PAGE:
Monday, August 8

Alan Wake Remastered Review: Made Me Realize I Was Right To Love The Original So Much

I love the original Alan Wake. For me, it’s one of the best games of the Xbox 360 era and it pulled Remedy Entertainment out of the shadow of Max Payne. Yes, it was a lot of fun, with some really awkward lines uttered by “I’m a writer” Alan Wake, and yes, the name is right on the nose, but it’s a game brimming with atmosphere and top-notch gameplay mechanics. I hope this Remaster gives people another chance to see the game the way I see it, as it deserves to be remembered – in high regard.

As a remaster rather than a remake, if you walk into the game without having seen the original for over a decade, it’s easy to think that not much has changed. Things look the way I remembered them, although my brain knows that the Xbox 360 game did not render at such a high resolution; I am playing on Xbox Series X.

However, take a closer look and compare it to the original, and there are clear improvements, especially in the character models, objects, and textures. Things are more detailed, less angular, and show off a lot more detail. Alan Wake Remastered doesn’t look like a game developed from scratch for its 2021 release, but it still looks impressive and more than achieves its slightly eccentric TV show vibe.

It’s not exactly Twin Peaks, but neither are the X-Files, mostly it feels like a hugely extended episode of The Outer Limits. Something strange is happening in Bright Falls, and Alan is at the center of it, right now with a more detailed coat and a better face.

Still intact is the central light and weapon combat system. Enemies are weakened by light, and I never tire of shooting an enemy with Alan’s torch and then dispatching them with a shotgun, accompanied by a slow motion shot. As the game mechanics progress, it feels great and makes the combat a real highlight.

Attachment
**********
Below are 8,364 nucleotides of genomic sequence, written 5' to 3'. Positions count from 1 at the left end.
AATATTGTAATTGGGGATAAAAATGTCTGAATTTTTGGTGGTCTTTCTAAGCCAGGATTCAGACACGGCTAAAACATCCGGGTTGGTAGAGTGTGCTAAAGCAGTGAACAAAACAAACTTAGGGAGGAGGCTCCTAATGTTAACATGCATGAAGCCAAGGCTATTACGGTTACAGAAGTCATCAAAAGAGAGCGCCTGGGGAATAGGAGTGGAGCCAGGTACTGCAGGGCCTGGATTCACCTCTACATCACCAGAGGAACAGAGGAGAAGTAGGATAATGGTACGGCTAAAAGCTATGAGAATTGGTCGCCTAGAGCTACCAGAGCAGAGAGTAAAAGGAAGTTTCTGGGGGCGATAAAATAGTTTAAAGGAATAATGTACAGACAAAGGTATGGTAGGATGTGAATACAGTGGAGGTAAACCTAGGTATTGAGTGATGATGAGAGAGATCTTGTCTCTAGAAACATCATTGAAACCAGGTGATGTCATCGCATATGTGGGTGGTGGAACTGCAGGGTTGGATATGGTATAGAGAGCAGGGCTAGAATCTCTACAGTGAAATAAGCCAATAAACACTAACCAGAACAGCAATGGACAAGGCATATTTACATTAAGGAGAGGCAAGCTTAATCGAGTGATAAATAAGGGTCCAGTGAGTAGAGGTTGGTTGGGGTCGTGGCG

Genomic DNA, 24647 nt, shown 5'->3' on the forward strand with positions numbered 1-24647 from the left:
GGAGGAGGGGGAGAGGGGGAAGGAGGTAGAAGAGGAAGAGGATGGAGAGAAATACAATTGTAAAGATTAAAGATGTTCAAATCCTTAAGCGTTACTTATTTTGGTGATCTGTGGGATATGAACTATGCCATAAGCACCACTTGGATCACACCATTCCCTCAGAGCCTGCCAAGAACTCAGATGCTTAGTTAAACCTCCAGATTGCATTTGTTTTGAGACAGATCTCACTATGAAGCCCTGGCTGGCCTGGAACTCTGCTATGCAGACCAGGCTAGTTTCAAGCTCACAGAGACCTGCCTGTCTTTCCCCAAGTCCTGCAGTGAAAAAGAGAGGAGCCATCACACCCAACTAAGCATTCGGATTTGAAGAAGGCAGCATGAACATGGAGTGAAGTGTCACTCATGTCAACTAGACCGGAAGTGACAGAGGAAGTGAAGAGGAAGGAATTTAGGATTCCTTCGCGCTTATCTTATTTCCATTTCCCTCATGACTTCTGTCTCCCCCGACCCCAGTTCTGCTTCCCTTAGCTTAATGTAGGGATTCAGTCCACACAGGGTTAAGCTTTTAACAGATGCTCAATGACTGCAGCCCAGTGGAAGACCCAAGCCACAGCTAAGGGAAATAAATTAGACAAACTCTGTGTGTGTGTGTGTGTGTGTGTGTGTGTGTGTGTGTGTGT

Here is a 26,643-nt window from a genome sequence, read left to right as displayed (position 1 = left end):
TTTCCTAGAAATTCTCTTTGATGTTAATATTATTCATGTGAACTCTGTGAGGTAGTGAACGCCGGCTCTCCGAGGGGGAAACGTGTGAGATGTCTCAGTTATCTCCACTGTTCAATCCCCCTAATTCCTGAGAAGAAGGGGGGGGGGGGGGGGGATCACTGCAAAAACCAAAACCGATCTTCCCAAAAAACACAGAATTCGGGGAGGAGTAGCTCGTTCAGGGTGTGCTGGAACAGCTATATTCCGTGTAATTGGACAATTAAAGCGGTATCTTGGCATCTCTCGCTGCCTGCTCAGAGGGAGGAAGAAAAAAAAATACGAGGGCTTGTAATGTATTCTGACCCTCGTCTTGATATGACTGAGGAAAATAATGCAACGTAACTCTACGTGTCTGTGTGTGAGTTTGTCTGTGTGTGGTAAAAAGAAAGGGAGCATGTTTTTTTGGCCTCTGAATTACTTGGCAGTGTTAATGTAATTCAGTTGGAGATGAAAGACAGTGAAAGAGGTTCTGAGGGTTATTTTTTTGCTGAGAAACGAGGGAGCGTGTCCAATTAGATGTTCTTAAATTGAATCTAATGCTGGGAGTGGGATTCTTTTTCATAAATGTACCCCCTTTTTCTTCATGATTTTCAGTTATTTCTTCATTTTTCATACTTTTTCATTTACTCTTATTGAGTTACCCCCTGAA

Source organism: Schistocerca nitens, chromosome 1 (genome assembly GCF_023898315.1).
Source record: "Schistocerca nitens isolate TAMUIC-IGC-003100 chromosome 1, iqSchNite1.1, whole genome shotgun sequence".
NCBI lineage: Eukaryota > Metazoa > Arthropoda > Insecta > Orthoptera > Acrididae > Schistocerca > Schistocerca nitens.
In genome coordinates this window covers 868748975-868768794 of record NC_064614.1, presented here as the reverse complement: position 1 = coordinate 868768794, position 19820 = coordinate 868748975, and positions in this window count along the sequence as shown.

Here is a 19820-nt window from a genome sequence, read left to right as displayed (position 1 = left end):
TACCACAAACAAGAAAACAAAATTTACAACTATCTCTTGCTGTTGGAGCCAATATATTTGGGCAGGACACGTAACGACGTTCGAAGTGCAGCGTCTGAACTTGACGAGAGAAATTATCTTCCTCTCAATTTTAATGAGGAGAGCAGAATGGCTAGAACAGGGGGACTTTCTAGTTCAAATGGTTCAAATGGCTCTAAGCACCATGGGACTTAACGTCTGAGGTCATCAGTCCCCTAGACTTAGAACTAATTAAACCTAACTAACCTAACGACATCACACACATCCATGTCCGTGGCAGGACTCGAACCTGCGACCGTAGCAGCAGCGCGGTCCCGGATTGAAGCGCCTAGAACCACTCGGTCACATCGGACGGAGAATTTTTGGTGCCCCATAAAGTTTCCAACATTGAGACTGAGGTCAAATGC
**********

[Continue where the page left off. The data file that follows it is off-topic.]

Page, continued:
“I am a writer.”

There are clear signs that Alan Wake is approaching his teens, especially in the way the characters behave outside of cut scenes, as if awkwardly walking around like mannequins. In my head this is related for some reason to the behavior of NPCs in Half-Life 2 era PC games, and Alan’s wife Alice on the ferry at the beginning of the game is a perfect example of this. in action.

Although I am a fan of writing so bad that it is good, some lines fall into the category of “it’s just bad,” and there are some strange interactions between characters that, at best, could be called bad acting in soap operas. It’s part of who Alan Wake is, so I’m glad they weren’t fixed, but I hope a full sequel, if it happens, will be a lot more elegant.

Something else that I’m happy to see remains intact here is the end of the chapter songs, followed by the “Previously In” montages. Alan Wake wasn’t an episodic game, but this structure really fit the vibe the game was chasing. The licensed music gave the whole game added credibility and the tracks always pulled each chapter together very well.

Alan Wake is full of atmosphere.

If you’re wondering, the original game’s two DLCs, The Signal and The Writer, are included, and both are worth playing. It doesn’t include the indie spinoff, American Nightmare, which is a shame, but it was its own thing, more action-oriented, so not much of a surprise.

Alan Wake was and still is an occasionally bizarre action horror game, with some lovely pieces, hilarious combat, and what I hope is a slightly ironic sense of self-importance. I think it holds up remarkably well 11 years after its original release and this Remaster is the best way to experience what I consider to be a modern classic.

Disclaimer: Tested on Xbox Series X, with a copy of the game provided by the publisher. Also available on Xbox One, Xbox Series S, PS4, PS5, and PC.

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